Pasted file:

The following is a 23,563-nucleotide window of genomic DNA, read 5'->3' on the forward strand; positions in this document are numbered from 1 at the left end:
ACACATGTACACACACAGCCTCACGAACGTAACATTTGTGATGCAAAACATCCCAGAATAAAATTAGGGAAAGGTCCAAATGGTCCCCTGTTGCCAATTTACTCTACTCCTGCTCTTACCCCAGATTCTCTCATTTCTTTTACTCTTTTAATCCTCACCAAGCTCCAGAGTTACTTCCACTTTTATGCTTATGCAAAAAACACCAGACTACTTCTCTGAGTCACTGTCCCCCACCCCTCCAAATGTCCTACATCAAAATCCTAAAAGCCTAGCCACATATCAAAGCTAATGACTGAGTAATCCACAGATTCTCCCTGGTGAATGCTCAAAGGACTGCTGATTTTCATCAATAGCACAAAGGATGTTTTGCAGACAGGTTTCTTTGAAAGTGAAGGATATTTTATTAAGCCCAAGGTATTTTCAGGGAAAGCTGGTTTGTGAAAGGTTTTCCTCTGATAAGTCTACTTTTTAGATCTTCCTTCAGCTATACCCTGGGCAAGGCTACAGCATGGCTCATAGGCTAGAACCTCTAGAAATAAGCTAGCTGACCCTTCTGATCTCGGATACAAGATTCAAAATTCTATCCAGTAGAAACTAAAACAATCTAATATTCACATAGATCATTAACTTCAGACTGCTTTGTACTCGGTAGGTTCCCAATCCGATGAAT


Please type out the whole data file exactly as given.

The following is a 23,563-nucleotide window of genomic DNA, read 5'->3' on the forward strand; positions in this document are numbered from 1 at the left end:
ACACATGTACACACACAGCCTCACGAACGTAACATTTGTGATGCAAAACATCCCAGAATAAAATTAGGGAAAGGTCCAAATGGTCCCCTGTTGCCAATTTACTCTACTCCTGCTCTTACCCCAGATTCTCTCATTTCTTTTACTCTTTTAATCCTCACCAAGCTCCAGAGTTACTTCCACTTTTATGCTTATGCAAAAAACACCAGACTACTTCTCTGAGTCACTGTCCCCCACCCCTCCAAATGTCCTACATCAAAATCCTAAAAGCCTAGCCACATATCAAAGCTAATGACTGAGTAATCCACAGATTCTCCCTGGTGAATGCTCAAAGGACTGCTGATTTTCATCAATAGCACAAAGGATGTTTTGCAGACAGGTTTCTTTGAAAGTGAAGGATATTTTATTAAGCCCAAGGTATTTTCAGGGAAAGCTGGTTTGTGAAAGGTTTTCCTCTGATAAGTCTACTTTTTAGATCTTCCTTCAGCTATACCCTGGGCAAGGCTACAGCATGGCTCATAGGCTAGAACCTCTAGAAATAAGCTAGCTGACCCTTCTGATCTCGGATACAAGATTCAAAATTCTATCCAGTAGAAACTAAAACAATCTAATATTCACATAGATCATTAACTTCAGACTGCTTTGTACTCGGTAGGTTCCCAATCCGATGAAT